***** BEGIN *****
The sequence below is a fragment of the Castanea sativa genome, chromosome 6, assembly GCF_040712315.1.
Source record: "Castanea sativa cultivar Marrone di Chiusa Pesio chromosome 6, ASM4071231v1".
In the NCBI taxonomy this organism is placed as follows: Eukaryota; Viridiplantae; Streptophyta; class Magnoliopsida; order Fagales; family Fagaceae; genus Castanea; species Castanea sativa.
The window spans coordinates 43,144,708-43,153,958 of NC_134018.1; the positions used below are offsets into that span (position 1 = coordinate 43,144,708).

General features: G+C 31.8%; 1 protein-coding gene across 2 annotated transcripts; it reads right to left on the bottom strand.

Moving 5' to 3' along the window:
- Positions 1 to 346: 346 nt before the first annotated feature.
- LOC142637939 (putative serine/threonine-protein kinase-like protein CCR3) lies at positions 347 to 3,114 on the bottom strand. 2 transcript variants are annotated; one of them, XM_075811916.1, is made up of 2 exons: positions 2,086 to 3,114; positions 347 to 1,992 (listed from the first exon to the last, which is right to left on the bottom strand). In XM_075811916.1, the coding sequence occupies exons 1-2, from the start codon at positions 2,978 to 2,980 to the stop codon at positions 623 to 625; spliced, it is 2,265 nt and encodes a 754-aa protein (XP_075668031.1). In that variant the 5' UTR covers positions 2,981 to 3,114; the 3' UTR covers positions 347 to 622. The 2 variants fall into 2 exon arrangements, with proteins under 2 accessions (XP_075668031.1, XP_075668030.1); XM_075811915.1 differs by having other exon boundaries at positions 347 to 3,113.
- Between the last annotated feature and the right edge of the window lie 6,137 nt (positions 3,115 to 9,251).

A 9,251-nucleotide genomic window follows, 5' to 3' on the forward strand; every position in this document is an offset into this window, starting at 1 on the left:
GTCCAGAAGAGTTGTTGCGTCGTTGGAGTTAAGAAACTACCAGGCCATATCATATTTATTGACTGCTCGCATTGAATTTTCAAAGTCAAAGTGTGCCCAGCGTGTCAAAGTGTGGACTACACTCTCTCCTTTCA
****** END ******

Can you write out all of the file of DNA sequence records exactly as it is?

The sequence below is a fragment of the Castanea sativa genome, chromosome 6, assembly GCF_040712315.1.
Source record: "Castanea sativa cultivar Marrone di Chiusa Pesio chromosome 6, ASM4071231v1".
In the NCBI taxonomy this organism is placed as follows: Eukaryota; Viridiplantae; Streptophyta; class Magnoliopsida; order Fagales; family Fagaceae; genus Castanea; species Castanea sativa.
The window spans coordinates 43,144,708-43,153,958 of NC_134018.1; the positions used below are offsets into that span (position 1 = coordinate 43,144,708).

General features: G+C 31.8%; 1 protein-coding gene across 2 annotated transcripts; it reads right to left on the bottom strand.

Moving 5' to 3' along the window:
- Positions 1 to 346: 346 nt before the first annotated feature.
- LOC142637939 (putative serine/threonine-protein kinase-like protein CCR3) lies at positions 347 to 3,114 on the bottom strand. 2 transcript variants are annotated; one of them, XM_075811916.1, is made up of 2 exons: positions 2,086 to 3,114; positions 347 to 1,992 (listed from the first exon to the last, which is right to left on the bottom strand). In XM_075811916.1, the coding sequence occupies exons 1-2, from the start codon at positions 2,978 to 2,980 to the stop codon at positions 623 to 625; spliced, it is 2,265 nt and encodes a 754-aa protein (XP_075668031.1). In that variant the 5' UTR covers positions 2,981 to 3,114; the 3' UTR covers positions 347 to 622. The 2 variants fall into 2 exon arrangements, with proteins under 2 accessions (XP_075668031.1, XP_075668030.1); XM_075811915.1 differs by having other exon boundaries at positions 347 to 3,113.
- Between the last annotated feature and the right edge of the window lie 6,137 nt (positions 3,115 to 9,251).

A 9,251-nucleotide genomic window follows, 5' to 3' on the forward strand; every position in this document is an offset into this window, starting at 1 on the left:
GTCCAGAAGAGTTGTTGCGTCGTTGGAGTTAAGAAACTACCAGGCCATATCATATTTATTGACTGCTCGCATTGAATTTTCAAAGTCAAAGTGTGCCCAGCGTGTCAAAGTGTGGACTACACTCTCTCCTTTCA